I went to confession on Saturday. I think the last time I celebrated the sacrament in a traditional Saturday afternoon setting was more than a decade ago. When someone asked me why I was going, the answer was simple: I was compelled to go because of the pope.
Not because Pope Francis has asked Catholics to get back in the confessional, but because his recent interviews  and heartfelt actions  as pastor in chief have made me want to be a better person and a more fulfilled, better practicing Catholic. I've felt like I've not only been given hope for the church, but a challenge for myself.
To be clear, I haven't been totally absent from the sacrament of reconciliation, but my primary experience in the past many years has been communal penance services. These liturgies  can be moving and are certainly efficient and convenient for all involved. They can be less intimidating for people who have not received the sacrament in a while, so I understand why they are offered.
Yet I never felt quite complete after a penance service. It was like something essential was missing, but I couldn't tell you want. Perhaps it was due to the cattle-call sensation of the whole thing. Hundreds of people with a half-dozen priests at a service that starts at 7:30 p.m. on a school night. Folks are in a hurry even if their best intention is to not be. And I'm not certain contrition can be rushed.
But in my life, regular confessional offerings -- the late Saturday afternoon type -- were inconvenient. Like many Catholics, I preferred my faith practice fit around the rest of my life, not the other way around. Until Saturday. Saturday, I arranged the rest of my life around a sacrament. And I'm telling you, it was good.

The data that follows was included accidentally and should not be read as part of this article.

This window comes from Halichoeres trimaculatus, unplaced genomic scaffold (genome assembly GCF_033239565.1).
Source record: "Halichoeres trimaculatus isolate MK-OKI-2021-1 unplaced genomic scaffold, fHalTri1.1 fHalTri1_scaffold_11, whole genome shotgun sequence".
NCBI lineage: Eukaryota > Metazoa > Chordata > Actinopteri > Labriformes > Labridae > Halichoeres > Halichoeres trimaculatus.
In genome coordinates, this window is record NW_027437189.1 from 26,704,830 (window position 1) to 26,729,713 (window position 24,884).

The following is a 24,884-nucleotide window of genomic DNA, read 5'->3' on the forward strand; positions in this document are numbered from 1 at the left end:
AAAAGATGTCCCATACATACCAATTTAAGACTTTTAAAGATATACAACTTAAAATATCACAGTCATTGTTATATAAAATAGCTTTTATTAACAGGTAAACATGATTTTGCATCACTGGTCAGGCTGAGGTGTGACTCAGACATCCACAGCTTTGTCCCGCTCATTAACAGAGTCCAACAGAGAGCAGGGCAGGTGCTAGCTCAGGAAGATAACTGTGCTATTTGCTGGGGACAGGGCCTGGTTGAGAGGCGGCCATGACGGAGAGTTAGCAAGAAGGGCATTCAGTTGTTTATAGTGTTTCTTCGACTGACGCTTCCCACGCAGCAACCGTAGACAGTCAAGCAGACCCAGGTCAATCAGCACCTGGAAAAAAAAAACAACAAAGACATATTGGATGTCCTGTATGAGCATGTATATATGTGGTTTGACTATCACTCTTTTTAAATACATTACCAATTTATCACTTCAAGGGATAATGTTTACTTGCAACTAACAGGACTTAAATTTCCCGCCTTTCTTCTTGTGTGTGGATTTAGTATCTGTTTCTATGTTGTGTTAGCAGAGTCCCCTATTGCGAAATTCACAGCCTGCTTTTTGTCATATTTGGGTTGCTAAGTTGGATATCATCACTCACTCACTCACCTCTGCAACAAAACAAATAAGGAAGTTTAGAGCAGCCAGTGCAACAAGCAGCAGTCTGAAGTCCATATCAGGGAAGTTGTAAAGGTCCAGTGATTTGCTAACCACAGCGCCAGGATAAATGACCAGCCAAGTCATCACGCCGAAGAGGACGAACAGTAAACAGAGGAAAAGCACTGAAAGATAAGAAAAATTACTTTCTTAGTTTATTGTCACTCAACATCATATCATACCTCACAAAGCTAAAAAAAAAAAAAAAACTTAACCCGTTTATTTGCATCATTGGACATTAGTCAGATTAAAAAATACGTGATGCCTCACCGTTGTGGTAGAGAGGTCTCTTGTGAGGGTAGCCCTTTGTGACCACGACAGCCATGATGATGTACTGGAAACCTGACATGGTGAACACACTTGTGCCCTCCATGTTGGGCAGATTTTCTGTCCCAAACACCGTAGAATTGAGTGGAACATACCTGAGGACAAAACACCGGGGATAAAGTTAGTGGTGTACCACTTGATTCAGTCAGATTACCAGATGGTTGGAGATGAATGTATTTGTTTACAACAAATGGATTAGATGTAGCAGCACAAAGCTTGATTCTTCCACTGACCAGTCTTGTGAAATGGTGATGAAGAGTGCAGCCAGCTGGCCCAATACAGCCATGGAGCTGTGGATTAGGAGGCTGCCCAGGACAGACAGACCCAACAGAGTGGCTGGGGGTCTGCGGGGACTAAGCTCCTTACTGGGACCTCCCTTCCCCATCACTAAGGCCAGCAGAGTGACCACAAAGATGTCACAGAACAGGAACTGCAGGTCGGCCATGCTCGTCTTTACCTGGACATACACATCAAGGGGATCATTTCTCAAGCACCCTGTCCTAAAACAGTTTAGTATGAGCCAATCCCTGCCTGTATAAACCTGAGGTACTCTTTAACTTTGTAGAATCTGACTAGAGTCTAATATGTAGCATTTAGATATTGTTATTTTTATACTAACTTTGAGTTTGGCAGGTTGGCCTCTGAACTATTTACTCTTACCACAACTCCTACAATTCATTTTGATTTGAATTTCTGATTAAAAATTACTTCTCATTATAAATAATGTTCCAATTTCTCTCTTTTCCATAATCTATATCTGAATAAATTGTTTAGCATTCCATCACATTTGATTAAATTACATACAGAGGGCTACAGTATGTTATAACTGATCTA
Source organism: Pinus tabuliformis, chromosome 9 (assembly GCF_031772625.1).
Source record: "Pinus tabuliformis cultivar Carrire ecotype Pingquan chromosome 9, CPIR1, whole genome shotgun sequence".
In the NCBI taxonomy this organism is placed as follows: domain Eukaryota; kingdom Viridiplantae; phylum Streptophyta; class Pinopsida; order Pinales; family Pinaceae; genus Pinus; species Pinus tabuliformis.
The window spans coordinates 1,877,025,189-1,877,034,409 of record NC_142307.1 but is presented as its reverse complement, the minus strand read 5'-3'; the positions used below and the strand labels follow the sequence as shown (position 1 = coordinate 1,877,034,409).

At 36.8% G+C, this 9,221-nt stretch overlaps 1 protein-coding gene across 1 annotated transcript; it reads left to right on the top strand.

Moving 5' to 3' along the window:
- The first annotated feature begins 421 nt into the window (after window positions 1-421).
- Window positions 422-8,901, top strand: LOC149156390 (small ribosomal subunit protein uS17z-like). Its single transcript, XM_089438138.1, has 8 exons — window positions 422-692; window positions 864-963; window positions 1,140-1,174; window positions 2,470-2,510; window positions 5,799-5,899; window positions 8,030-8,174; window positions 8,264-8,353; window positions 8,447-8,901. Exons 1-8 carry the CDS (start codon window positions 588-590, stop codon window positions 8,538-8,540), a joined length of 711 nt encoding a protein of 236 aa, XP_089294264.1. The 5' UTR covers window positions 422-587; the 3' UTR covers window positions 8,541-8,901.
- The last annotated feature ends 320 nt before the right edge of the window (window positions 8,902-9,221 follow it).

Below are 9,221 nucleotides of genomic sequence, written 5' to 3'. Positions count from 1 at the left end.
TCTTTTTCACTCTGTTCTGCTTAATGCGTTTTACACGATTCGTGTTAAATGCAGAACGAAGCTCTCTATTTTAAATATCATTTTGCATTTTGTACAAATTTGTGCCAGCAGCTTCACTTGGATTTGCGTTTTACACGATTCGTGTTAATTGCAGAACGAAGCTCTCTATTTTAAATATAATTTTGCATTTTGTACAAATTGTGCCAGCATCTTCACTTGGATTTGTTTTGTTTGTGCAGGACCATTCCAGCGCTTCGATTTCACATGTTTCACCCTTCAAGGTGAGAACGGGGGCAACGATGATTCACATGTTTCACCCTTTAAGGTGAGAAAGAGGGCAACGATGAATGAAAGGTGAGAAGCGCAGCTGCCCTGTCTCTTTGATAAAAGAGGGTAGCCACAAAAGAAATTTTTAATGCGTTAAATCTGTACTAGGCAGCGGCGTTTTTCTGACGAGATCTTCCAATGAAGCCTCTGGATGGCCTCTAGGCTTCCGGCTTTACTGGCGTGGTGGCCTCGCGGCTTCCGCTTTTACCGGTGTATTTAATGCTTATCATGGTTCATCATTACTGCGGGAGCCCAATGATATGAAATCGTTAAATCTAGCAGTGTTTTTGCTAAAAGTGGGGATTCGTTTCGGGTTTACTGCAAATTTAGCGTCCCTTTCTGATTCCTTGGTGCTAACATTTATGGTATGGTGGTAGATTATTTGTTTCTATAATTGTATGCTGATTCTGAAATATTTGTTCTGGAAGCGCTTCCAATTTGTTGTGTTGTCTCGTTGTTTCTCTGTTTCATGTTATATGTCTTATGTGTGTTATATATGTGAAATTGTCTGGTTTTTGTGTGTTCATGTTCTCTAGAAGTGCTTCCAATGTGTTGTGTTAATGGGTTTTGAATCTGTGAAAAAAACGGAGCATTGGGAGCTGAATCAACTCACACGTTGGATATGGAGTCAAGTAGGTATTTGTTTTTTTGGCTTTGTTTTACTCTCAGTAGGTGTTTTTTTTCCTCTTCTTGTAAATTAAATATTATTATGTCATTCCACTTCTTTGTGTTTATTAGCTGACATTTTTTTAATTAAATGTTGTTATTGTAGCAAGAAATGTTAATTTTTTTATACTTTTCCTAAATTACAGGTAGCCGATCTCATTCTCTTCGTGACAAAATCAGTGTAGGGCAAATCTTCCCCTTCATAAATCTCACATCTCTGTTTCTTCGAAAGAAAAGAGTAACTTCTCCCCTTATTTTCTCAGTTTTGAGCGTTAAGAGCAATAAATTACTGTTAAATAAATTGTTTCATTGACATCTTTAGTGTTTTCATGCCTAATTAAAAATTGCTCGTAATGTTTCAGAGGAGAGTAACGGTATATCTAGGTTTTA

Pope Francis has had a positive effect on many people, and I'm not immune. His actions in the first weeks and months of his papacy left me in awe of his humility and kindness, and his recent interviews were even more touching. It isn't just that he seems to understand the urgency of reaching out to the lost sheep or the need for deep examination and discussion of difficult issues affecting Catholic laity and the wider world. It is more: He points out God's mercy in a way that makes it seem absolutely real. And like the sinful woman in Luke's Gospel,  unconditional mercy has the tendency to convince one of the need for repentance.
Thus, I found myself standing in a very short line outside a confessional reflecting on the traditional formula for a "good confession": Make it clear, concise, contrite and complete. I've failed on the "complete" part more often than I care to admit, and concise has never been my strong suit. But I was determined, and I knew in a way I haven't known in a very long time that even though this action would be difficult (it is so much easier to avoid facing our dark side than speak it out loud), it would be worth it. And it was. On both counts.
Every day, I hear from Catholics who, like me, are reconsidering their lives, their actions, their faith practice, all because of an Argentine priest who proclaims, "I am a sinner."  The pope isn't getting this reaction by outlining a list of do's and don'ts. Instead, the world's parish priest proclaims the message of God's mercy in such human terms one cannot help but listen. He lives a life so obviously influenced by Jesus that one cannot remain unaffected. It is almost as though, if you listen close enough, you can hear him say, without uttering a word, "Try this again; it will lead you to Jesus."
This weekend, I did try it again, walking into a dimly lit confessional, getting on my knees and saying, "Bless me, Father, for I have sinned." And for the first time in a long time, it felt like home.